At the same time that a task force formed by Governor John Kasich is looking into the points of legalizing medical marijuana, Ohio Attorney General Mike DeWine has rejected the third petition for a proposed amendment to the Ohio Constitution which would attempt to legalize marijuana for medical use in the state.
On Jan. 13, the Ohio Attorney General’s Office received a written petition to amend the Ohio Constitution, entitled “Ohio Medical Cannabis Amendment,” from the group Ohio Medical Cannabis Care LLC, the third submission of such a titled amendment by this group. One thousand valid signatures from registered Ohio voters were submitted. However, Attorney General DeWine found at least five defects with the summary language, according to information released.
DeWine said the summary language states that a “qualified medical patient” is a person at least 21 years old, while the proposed amendments states that such persons must be at least 18 years old.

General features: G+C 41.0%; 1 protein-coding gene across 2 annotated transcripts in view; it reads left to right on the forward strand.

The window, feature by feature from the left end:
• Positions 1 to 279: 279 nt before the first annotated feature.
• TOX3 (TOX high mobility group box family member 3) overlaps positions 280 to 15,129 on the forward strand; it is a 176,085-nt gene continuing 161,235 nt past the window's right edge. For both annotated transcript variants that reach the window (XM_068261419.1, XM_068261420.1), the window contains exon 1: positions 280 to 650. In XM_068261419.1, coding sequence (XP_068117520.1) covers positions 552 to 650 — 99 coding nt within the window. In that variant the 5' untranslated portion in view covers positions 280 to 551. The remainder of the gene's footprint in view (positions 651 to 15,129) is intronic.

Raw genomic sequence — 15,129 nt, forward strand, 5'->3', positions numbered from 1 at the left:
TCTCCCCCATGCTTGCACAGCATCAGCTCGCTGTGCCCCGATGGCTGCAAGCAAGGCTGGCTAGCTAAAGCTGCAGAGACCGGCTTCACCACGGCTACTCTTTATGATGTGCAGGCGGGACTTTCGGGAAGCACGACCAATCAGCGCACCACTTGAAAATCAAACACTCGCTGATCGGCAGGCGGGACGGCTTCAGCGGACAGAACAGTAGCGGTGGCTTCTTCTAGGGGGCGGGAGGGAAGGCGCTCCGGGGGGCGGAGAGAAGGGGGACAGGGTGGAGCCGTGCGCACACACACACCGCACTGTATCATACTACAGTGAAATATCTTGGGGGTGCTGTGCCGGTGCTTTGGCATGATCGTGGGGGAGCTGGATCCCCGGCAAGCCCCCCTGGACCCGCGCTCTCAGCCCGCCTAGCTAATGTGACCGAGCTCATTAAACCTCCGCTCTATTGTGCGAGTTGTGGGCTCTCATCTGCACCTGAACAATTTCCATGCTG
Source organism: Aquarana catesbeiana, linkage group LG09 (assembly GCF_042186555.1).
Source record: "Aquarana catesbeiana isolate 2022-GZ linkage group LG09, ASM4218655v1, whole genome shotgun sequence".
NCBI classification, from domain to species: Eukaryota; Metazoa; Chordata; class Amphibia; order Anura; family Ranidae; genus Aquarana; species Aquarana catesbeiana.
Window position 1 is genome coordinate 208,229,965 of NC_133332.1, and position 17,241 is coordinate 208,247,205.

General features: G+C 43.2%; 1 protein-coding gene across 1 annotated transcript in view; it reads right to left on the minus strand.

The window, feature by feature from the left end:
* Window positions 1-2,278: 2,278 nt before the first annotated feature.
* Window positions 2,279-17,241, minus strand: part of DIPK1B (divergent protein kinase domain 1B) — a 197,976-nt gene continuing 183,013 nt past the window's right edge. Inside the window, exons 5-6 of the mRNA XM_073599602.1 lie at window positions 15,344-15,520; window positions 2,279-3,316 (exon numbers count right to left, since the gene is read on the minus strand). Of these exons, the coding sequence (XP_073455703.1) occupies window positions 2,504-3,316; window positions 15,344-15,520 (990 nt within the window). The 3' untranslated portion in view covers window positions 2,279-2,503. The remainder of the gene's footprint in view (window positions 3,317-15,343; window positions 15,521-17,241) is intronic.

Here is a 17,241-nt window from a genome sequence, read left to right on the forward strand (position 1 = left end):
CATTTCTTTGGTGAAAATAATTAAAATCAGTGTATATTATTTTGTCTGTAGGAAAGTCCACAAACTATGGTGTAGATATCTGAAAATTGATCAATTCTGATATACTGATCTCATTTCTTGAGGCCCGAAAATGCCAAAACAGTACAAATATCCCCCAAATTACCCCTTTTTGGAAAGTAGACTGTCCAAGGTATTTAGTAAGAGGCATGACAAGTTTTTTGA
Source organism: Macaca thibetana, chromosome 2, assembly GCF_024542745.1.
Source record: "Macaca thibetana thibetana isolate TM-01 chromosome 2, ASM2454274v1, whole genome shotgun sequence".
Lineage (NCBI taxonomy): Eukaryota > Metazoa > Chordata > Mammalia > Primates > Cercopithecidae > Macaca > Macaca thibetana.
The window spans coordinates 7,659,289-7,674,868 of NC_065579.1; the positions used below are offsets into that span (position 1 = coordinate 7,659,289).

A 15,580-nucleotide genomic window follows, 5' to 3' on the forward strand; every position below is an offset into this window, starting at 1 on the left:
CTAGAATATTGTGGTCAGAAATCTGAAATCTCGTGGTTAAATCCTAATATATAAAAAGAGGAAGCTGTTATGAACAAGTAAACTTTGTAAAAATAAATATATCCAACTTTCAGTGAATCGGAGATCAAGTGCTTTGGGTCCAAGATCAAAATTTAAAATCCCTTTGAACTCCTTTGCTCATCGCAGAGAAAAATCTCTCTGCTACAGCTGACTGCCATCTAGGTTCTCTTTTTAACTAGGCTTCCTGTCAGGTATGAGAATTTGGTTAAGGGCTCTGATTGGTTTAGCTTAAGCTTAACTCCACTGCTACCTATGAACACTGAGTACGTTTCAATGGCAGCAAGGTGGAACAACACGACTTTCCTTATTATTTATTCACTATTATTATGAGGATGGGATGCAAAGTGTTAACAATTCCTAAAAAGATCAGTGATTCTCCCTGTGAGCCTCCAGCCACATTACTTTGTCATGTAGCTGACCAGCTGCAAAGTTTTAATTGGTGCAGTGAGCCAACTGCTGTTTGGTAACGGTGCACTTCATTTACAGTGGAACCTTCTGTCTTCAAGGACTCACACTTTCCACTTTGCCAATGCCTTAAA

He said the summary language states that information kept by the Ohio Medical Cannabis Commission (OMCC) is exempted from the “Freedom of Information Act” except for disclosure to Ohio law enforcement and Ohio courts.
However, the proposed amendment only permits disclosure to law enforcement officials, he added.
DeWine cited the summary language which he says states the OMCC is permitted to confirm cardholder statute to an employer, school, court, or enforcement officials.
However, the proposed amendment only permits the OMCC to confirm status on the cardholder’s permission.
He said the summary language limits signage on testing facilities and dispensaries to a cannabis leaf or green cross.
However, the proposed amendment does not provide for that limitation.
Finally DeWine said the summary language defines “medical use” as “using cannabis, dried plant from a cannabis living plat of the genus cannabis.”
However, the proposed amendment defines “medical use” as “the acquisition, possession, administration, cultivation in an enclosed and locked facility, delivery, transportation, transfer, or use of medical cannabis or medical cannabis accessories or supplies relating to the administration of cannabis to treat or alleviate a patient’s qualifying medical condition.”
DeWine summed up his rejection with – “For these reasons, I am unable to certify the summary as a fair and truthful statement of the proposed amendment.”
DeWine rejected the first submission on July 29, 2015, and the second submission on Oct. 2, 2015, on similar grounds.
Reach Frank Lewis at 740-353-3101, ext. 1928, or on Twitter @franklewis.
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